Every industry has its own terminology and language designed to help technicians, engineers, practitioners and really, anyone working in a specialized industry, to communicate effectively. You’ll hear auto mechanics talk about clearances, torque, fuel ratios, etc., while doctors use terms such as, Epistaxis (nose bleed), pharyngitis (sore throat), pyrexia and febrile response (fever) in discussing conditions among colleagues. The problem comes when they are not able to put these terms into understandable sentences for us, the uninitiated.
So let’s take a look at the traditional heating and air conditioning system and try and break it down so that when that technician starts to tell you what may be wrong with it, you can keep up. First we’ll take a look at how the system operates in general, and then we’ll look at specific parts that will commonly break down and need replacing.
How it works
It all starts with the compressor in the big box outside called the condenser (we’ll talk about that in a minute). When the compressor is running it pulls the hot refrigerant (Freon) gas into itself. Here is where it acts like a garbage compactor pressing the molecules of the refrigerant together. This causes the gas to get hotter and build pressure. This hot, high pressure gas is then released into the heat exchanger (think car radiator). If you look behind the grill covers on that box outside (the condenser) you’ll see a wall of small fins or veins. Those fins are attached to a long tube that is looped back and forth carrying the pressurized gas from the compressor (see illustration high side below). This is where the gas gets converted to a liquid. When the fan on top of the box is on, it draws air through the fins transferring the heat from the hot refrigerant to the outside air which is then carried up and out cooling the refrigerant. When the gas is cooled it converts to a cold liquid which is then pushed up to the next stage, the evaporator coils. The coil is a smaller version of the heat exchanger outside, but it does the same thing. This is where the warm air from the house is pushed across the cold coils and the heat from the air is transferred to the refrigerant making the air cooler (see illustration low side). The cooler air is then sent out to the different rooms in your house through a duct system. As the liquid refrigerant heats up it returns to a gas and is pulled back down to the compressor to start the cycle over again.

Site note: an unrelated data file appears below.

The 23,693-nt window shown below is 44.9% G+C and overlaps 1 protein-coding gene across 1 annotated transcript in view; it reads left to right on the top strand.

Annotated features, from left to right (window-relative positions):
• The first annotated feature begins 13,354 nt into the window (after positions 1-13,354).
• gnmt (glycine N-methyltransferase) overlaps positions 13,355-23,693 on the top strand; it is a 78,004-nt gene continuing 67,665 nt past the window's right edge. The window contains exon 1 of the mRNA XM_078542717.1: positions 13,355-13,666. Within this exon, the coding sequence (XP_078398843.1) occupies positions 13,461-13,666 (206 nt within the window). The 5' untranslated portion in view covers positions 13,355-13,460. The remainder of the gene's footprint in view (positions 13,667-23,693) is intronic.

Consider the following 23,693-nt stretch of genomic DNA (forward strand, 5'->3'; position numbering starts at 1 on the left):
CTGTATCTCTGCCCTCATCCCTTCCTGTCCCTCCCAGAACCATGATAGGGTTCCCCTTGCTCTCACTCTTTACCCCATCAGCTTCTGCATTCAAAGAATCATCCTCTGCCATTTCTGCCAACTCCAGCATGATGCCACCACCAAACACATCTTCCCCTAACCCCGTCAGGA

Now that we have a basic understanding of how this thing works, let’s look at the more common things that can go out on your unit prompting that service call.
The capacitor: The common capacitor found in the AC system is called a running capacitor. As the name implies this piece of equipment helps the compressor and the fan motors to run smoothly. They are small little batteries that help keep the current, used to operate the motors, smooth. The smoother the current, the smoother the motors run, which means they will operate more efficiently and last longer.
Contactors: These are used to connect the electrical current to the machine by opening and closing. When closed the contacts come together allowing the current to flow to the machine. As the temperature in the house reaches the setting on the thermostat, the contacts open interrupting the current to the motor, turning it off.
These two items are extremely important for the efficiency of your unit. It is important that these items stay in good working order since they increase the longevity of your system. The main reason for the wear and breakdown of these parts is due to lack of cleaning of the coils listed above. If air can’t freely flow through these coils, temperatures begin to rise, which causes the capacitor and contacts to over work. This will result in the failure of these parts and damage to the motors (two fan motors and the compressor).
Fans: These are not difficult to understand, they’re fans. They are comprised of basically two parts, the motor and the blades. When the AC unit comes on, one fan pushes air through the cold evaporator coil, then throughout the house via ducts. The second fan pulls air through the hot condenser coils, as discussed earlier. They work just like any other fan in your house and like those fans they will get dirty. As dirt builds they get bogged down and out of balance, this creates uneven wear in the motor and overheating. You end up with a noisy unit and eventual breakdown needing replacement. So it is important to keep them clean by changing the filters regularly and washing down the condenser about twice a year.
There are quite a few more parts involved with the operation of your AC unit, and they all require regular maintenance in order to insure the best efficiency and a longer life. This is a good reason to speak to one of our service technicians, or the office, about the Club Membership we offer at Annison-Bitter Heating and Air Conditioning. As a member you get two free cleanings along with performance tune-ups, making sure you get the best performance your system was designed to give. Call us, sign up and feel confidant your AC system is working its best.